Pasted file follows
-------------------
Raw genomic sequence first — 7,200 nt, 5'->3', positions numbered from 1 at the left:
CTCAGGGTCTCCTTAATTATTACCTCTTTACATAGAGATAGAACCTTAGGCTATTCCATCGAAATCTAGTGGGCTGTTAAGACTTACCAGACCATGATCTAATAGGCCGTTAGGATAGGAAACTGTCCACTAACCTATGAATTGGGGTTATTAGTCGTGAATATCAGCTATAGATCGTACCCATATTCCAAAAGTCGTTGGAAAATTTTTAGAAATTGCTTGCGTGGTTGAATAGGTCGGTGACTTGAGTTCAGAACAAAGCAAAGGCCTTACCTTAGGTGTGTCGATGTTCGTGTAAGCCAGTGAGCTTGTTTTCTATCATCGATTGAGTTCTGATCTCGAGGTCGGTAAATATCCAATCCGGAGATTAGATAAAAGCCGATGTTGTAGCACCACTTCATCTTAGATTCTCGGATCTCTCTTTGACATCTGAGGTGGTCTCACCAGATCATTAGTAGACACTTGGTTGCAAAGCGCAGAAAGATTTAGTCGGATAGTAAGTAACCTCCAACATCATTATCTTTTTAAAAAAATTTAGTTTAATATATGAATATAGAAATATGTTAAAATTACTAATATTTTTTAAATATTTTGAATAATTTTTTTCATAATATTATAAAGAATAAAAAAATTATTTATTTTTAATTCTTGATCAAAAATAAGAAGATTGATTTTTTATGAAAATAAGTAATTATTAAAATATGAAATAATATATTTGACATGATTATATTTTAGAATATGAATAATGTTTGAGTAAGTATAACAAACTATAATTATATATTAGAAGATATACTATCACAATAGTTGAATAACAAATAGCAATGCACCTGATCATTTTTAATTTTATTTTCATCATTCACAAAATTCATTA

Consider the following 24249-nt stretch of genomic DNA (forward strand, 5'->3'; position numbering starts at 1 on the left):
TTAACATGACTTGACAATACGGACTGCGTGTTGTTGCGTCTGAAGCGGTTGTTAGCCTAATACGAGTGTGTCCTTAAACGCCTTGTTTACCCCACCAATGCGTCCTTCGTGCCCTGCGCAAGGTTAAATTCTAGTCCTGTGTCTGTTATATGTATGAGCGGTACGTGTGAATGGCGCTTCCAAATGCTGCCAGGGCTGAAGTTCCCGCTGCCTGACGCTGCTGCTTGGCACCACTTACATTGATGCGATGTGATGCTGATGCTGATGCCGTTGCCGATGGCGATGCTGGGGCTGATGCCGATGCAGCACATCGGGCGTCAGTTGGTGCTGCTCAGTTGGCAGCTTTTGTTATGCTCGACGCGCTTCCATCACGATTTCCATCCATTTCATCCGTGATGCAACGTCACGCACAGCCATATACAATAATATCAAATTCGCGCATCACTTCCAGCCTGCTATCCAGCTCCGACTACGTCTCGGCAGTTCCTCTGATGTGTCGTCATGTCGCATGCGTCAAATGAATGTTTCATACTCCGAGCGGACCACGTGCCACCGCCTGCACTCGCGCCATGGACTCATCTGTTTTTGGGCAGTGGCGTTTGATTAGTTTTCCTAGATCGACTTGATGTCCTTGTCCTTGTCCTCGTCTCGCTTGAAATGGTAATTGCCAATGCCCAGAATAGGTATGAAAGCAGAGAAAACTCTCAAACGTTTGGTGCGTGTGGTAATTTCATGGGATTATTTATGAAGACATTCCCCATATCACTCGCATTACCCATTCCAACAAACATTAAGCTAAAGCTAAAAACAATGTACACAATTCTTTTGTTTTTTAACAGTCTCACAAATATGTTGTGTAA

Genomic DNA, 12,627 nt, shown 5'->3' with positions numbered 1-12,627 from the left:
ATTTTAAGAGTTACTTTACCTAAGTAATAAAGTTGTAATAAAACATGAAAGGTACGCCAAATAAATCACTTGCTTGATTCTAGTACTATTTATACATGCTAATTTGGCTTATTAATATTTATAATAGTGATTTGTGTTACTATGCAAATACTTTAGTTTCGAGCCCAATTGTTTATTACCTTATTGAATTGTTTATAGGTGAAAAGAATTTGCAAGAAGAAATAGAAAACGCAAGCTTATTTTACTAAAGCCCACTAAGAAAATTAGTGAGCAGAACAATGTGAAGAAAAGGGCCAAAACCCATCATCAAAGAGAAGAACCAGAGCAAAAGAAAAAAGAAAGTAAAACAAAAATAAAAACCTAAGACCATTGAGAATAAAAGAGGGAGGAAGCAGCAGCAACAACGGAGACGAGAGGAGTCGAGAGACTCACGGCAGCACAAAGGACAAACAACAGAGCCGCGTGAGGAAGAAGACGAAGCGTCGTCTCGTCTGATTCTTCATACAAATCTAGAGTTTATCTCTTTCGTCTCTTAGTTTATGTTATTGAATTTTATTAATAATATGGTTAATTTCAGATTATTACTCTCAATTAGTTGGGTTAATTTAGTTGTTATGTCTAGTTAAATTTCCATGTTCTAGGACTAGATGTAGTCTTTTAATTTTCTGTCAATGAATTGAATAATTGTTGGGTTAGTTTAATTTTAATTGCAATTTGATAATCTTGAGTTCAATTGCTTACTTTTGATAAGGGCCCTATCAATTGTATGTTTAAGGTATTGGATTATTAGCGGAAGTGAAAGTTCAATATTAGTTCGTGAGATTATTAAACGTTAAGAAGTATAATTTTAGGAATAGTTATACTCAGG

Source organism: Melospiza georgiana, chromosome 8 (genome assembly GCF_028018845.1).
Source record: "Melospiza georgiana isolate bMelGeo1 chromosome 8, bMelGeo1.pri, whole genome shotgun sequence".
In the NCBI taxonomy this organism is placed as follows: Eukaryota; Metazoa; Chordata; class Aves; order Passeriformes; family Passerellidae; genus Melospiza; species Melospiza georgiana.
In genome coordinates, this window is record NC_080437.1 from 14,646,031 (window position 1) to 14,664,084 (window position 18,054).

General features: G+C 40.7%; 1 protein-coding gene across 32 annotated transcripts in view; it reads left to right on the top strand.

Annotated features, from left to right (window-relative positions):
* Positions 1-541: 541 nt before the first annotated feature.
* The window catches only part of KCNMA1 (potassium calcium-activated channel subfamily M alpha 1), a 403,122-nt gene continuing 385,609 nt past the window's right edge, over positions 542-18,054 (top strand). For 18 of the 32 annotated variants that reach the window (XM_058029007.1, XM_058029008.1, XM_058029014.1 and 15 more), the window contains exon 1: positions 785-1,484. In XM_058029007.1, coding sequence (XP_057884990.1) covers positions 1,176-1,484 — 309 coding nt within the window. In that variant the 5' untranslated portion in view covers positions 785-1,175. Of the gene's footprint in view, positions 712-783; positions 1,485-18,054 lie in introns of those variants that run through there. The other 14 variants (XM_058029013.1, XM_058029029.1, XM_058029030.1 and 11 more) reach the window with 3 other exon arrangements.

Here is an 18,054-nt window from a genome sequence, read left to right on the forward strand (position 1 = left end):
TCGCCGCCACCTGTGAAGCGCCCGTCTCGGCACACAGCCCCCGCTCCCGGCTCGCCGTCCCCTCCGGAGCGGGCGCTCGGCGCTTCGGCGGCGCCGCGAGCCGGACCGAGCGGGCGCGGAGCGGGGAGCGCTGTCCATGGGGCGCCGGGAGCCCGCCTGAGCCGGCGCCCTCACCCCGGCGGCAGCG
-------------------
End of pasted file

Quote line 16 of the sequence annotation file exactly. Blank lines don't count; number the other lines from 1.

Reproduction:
TCGCCGCCACCTGTGAAGCGCCCGTCTCGGCACACAGCCCCCGCTCCCGGCTCGCCGTCCCCTCCGGAGCGGGCGCTCGGCGCTTCGGCGGCGCCGCGAGCCGGACCGAGCGGGCGCGGAGCGGGGAGCGCTGTCCATGGGGCGCCGGGAGCCCGCCTGAGCCGGCGCCCTCACCCCGGCGGCAGCG